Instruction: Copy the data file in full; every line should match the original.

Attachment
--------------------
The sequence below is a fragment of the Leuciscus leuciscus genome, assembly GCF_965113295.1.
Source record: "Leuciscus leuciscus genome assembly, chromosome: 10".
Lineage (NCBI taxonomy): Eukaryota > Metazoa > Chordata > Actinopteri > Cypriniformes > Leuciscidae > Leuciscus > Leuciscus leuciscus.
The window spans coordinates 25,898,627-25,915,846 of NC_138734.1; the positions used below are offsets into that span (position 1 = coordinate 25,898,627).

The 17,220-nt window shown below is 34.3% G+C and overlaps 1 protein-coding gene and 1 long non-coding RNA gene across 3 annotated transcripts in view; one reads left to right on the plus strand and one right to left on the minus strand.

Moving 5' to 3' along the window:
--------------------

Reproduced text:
The sequence below is a fragment of the Leuciscus leuciscus genome, assembly GCF_965113295.1.
Source record: "Leuciscus leuciscus genome assembly, chromosome: 10".
Lineage (NCBI taxonomy): Eukaryota > Metazoa > Chordata > Actinopteri > Cypriniformes > Leuciscidae > Leuciscus > Leuciscus leuciscus.
The window spans coordinates 25,898,627-25,915,846 of NC_138734.1; the positions used below are offsets into that span (position 1 = coordinate 25,898,627).

The 17,220-nt window shown below is 34.3% G+C and overlaps 1 protein-coding gene and 1 long non-coding RNA gene across 3 annotated transcripts in view; one reads left to right on the plus strand and one right to left on the minus strand.

Moving 5' to 3' along the window: